12 December 2014
35 outsourced cleaners have been through a long and stressful dispute over £40,000 worth of unpaid wages. The cleaners who earn on average £1000 a month, were not paid for seven weeks – an untenable situation for low-paid workers.
The company which they worked for, Consolidated Office Cleaning Limited (COC) owed more than £760,000 in unpaid tax and VAT. COC did not inform the employees of why it was not paying them for their work, but told them it was a temporary situation caused by moving from one bank to another. In November the company went into voluntary liquidation, still without having informed their employees of the reality.
The cleaning contract was then transferred to Cheshunt-Group Cleaning Services, however neither Saatchi or Cheshunt accepted liability for the £40,000. The cleaners remained unpaid until they were given a donation to initiate employment tribunal hearings and were offered free legal help by Maria Gonzalez-Merello and John Samson.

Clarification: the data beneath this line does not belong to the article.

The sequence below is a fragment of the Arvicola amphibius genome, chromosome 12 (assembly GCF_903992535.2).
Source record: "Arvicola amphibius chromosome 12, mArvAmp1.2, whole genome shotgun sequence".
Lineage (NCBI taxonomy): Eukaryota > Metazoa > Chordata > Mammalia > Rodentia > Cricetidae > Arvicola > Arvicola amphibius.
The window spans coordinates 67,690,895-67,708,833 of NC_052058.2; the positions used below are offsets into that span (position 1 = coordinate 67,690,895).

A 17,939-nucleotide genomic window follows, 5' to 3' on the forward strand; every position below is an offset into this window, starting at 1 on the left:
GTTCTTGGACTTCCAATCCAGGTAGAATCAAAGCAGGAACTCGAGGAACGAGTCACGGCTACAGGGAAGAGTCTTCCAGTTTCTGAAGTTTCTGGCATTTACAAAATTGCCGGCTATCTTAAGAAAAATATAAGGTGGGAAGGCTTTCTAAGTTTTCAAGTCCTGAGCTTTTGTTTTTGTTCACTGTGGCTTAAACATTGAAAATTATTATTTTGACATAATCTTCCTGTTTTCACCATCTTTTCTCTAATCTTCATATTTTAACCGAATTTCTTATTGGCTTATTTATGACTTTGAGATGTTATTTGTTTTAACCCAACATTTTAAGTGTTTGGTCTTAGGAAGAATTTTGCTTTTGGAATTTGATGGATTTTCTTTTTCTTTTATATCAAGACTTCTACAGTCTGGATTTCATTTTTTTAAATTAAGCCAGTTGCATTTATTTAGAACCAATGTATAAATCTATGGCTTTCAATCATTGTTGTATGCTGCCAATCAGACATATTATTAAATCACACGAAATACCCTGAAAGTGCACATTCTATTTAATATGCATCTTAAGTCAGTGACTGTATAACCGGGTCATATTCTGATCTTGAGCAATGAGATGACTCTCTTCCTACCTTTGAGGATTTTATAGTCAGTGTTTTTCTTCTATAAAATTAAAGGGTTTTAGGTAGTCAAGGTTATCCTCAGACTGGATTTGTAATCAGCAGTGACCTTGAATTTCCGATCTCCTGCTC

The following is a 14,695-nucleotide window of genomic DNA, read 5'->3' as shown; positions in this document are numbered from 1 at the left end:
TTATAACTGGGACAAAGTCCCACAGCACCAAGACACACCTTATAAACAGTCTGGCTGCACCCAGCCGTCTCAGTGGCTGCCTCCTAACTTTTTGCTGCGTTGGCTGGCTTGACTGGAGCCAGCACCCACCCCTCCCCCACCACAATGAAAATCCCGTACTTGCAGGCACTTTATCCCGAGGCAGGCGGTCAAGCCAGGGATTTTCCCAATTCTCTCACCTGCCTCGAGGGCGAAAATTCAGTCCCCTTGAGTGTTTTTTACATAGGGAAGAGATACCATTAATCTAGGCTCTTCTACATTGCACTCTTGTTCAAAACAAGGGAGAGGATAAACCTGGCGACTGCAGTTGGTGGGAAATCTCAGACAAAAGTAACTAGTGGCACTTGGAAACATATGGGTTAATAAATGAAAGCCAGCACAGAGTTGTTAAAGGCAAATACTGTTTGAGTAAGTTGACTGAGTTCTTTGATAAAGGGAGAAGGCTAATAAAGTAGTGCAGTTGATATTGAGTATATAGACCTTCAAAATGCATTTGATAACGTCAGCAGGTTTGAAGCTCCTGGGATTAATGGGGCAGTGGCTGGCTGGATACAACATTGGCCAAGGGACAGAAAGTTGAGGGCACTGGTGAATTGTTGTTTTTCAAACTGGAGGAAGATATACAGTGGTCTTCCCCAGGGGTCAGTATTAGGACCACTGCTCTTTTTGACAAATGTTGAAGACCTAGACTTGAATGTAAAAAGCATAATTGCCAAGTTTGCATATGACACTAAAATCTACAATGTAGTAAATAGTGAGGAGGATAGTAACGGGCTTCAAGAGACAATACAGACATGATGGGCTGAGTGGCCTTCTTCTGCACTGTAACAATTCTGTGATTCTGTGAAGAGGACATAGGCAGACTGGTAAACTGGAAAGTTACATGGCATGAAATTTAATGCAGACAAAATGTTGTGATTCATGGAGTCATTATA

Merello told the Guardian: “New government procedures mean that getting a claim off the ground is almost impossible, particularly for foreign nationals with little or no English. The fees for starting a claim are huge, the process is almost impenetrable, even for experts, and the law is complicated. It’s exploitation of the very weakest. This happens again and again. In many instances, cleaners walk away with nothing because what else can they do?”
Samson said: “Contracting out at murderously sacrificial rates, zero hours and the minimum wage is a triple combination that has a disastrous impact on those who already have nothing while the law does little to help.”
Saatchi paid each worker 30% of what they were owed as a gift on 13 November, then retracted the offer, claiming the money was an interest-free loan. As a result of Gonzalez-Merello and Samson’s representation, Saatchi is now agreeing to reimburse the unpaid wages in full.
The case highlights the vulnerable position of the UK’s low-paid and outsourced workers who, unprotected by this government, continue to face exploitation and receding employment rights.